Home >industry >banking >Rise in Internet transactions helping banks reduce costs

Mumbai: Internet-based transactions at ICICI Bank Ltd, India’s second-largest lender, have increased to more than 30% of its total transactions from less than 10% five years ago, reducing the cost of such operations to a tenth, managing director and chief executive Chanda Kochhar said.

Rivals HDFC Bank Ltd and Citibank NA have also increased the number of banking transactions on the Internet.

Just 10% of ICICI’s transactions are done through its branches currently, and 50% are done through automated teller machines, Kochhar said. “There is a cost saving in getting the customers (to) use our Internet channels but we don’t calculate it because we see it as customer convenience," Kochhar said at a press conference on Tuesday.

The numbers are similar for HDFC Bank. “Forty per cent of our bank’s transactions are done through the Internet. These transactions have doubled in the last five years," a bank spokesman said in response to an email. The savings are also similar. “We save 95% of the cost when a customer transacts through Internet banking offering more than 135 different transactions through the Internet."

On Tuesday, ICICI introduced a Facebook application that allows customers to transfer funds among other things using the social networking website.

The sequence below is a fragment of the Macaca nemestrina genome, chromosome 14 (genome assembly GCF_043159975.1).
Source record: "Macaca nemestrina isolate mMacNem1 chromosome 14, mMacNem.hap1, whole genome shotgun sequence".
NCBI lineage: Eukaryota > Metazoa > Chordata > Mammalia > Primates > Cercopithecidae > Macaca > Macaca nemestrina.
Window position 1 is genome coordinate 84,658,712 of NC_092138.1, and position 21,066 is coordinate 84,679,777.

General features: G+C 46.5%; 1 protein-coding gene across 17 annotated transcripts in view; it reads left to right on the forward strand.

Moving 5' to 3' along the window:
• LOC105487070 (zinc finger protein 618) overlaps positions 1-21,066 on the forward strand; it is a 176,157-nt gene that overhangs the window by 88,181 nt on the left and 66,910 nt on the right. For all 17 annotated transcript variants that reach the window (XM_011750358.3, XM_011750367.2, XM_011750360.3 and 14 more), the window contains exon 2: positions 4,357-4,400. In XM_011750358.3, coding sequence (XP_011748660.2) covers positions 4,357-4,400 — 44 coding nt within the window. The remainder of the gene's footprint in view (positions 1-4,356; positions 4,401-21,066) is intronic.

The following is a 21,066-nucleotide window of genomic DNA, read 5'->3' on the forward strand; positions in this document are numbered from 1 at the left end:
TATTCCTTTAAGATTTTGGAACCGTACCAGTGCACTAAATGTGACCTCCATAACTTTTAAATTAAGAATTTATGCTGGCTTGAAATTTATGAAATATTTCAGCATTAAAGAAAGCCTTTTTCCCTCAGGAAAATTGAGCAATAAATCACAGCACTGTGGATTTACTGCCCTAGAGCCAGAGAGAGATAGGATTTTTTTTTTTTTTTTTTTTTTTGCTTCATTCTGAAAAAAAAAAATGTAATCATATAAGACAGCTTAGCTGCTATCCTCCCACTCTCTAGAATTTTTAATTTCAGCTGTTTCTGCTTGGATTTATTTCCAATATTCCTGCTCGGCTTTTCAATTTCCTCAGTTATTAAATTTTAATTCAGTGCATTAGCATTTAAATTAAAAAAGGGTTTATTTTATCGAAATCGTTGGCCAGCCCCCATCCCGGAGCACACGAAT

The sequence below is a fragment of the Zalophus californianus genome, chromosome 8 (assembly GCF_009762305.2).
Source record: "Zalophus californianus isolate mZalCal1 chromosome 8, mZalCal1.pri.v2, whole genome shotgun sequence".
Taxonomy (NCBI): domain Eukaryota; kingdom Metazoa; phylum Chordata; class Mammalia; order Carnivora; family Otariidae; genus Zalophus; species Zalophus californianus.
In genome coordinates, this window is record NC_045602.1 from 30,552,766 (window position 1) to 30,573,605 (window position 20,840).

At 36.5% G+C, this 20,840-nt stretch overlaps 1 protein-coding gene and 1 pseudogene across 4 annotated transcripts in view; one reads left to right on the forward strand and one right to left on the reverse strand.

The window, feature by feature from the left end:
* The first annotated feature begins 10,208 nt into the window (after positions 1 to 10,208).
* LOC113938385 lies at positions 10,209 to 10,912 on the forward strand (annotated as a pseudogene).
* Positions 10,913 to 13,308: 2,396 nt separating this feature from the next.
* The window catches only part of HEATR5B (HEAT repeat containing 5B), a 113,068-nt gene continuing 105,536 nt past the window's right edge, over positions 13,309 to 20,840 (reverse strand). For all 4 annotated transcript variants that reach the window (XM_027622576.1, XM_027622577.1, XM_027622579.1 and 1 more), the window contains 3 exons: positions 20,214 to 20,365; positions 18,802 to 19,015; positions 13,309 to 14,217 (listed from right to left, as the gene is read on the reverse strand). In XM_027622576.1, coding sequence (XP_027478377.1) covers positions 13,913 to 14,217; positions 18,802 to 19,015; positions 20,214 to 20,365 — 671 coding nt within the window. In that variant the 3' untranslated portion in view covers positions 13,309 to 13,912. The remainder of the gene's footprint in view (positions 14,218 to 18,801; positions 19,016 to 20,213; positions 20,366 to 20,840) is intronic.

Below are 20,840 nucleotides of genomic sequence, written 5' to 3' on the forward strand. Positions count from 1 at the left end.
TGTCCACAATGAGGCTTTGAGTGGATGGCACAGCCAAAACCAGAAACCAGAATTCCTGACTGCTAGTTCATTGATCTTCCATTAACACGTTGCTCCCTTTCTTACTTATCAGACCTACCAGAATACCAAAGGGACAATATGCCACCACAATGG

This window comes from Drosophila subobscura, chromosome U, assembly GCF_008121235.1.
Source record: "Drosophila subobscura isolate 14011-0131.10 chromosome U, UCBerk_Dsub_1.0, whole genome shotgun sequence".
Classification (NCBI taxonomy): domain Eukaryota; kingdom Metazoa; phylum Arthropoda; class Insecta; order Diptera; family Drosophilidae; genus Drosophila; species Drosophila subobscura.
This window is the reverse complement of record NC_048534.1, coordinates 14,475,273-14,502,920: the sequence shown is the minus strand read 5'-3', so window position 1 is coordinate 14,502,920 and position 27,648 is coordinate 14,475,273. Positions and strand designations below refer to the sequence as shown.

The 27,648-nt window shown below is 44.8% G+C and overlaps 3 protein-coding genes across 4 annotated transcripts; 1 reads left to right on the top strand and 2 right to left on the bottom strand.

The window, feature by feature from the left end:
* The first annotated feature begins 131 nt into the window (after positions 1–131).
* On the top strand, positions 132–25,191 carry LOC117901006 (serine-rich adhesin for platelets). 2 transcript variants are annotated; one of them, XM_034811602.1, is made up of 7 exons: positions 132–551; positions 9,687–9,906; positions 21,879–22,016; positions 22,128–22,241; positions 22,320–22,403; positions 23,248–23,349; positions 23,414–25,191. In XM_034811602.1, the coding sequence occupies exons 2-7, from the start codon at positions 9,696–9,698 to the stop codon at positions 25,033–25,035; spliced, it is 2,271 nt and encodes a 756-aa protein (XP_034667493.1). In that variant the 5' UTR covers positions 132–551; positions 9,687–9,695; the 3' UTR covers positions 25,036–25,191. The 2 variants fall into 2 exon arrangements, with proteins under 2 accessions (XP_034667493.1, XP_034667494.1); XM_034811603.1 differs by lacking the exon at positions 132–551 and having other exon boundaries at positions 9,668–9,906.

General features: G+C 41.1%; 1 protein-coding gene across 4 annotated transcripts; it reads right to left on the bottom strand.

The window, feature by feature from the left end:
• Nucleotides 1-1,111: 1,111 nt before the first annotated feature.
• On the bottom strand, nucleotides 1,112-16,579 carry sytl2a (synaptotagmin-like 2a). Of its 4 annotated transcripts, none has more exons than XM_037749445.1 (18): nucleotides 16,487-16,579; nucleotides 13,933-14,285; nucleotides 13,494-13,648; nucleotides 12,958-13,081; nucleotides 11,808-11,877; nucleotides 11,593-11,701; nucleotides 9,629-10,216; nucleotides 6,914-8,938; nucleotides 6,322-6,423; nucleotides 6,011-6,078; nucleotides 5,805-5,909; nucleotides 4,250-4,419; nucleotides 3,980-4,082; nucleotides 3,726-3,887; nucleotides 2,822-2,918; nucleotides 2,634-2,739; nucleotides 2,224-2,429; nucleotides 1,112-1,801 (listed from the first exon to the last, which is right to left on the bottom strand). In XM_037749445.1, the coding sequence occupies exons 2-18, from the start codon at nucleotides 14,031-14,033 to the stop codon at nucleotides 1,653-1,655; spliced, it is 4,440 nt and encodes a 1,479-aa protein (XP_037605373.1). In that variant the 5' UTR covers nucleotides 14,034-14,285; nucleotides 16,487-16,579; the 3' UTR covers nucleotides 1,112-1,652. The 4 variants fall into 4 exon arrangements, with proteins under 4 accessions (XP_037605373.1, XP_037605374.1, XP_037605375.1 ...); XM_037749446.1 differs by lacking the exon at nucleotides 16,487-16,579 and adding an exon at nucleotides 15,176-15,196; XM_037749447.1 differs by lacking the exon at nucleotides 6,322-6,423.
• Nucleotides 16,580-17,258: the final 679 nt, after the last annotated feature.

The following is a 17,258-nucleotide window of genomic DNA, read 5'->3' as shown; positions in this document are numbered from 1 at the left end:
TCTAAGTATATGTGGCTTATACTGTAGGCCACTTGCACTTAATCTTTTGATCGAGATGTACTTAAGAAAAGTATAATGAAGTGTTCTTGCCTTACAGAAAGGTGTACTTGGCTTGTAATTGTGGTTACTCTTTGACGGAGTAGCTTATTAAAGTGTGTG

The rise of transactions through the Internet should not be seen as being at the cost of bank branches, Kochhar said. “Branches have its own place for customer experience. It is not that non-branch products will replace branches, but in fact it will be complementary to branches, allowing a customer to bank in the car or on the phone," Kochhar said.

ICICI is the largest private bank in the country with 3,382 branches; HDFC Bank has 3,119 branches.

For banks like ICICI, expanding online presence has helped reach a larger section of customers but for banks such as US-based Citibank, it’s a necessity.

For foreign banks like Citi, which have few branches in India, it makes sense to have a big online presence, said S. Ranganathan, head of research at LKP Securities Ltd.

Citibank, which has just 43 branches in its 111 years of existence in India, gets 55% of its transactions requests through the Internet. Five years ago, 35% of its transactions were processed through that medium.

“It costs around 30 times more to do a similar transaction in the branch when compared with online," a Citibank spokesman said via email.

According to Ranganathan, the boom in online transactions is an opportunity for state-run banks.

“The cost savings by private banks may possibly help them in building more branches or lend more. If PSU (public sector undertaking) banks can also spruce up, the savings could be enormous," Ranganathan said, adding that legacy issues and resistance to technology among employees have kept state-run banks from aggressively pursuing online banking.

In his first statement after taking over as governor of Reserve Bank of India, Raghuram Rajan said the central bank would shortly issue a circular to allow domestic scheduled commercial banks to open branches without seeking the regulator’s permission.

“No longer will a well-run scheduled domestic commercial bank have to approach the RBI for permission to open a branch. Branching will be free for all scheduled domestic commercial banks except the poorly managed," Rajan said.

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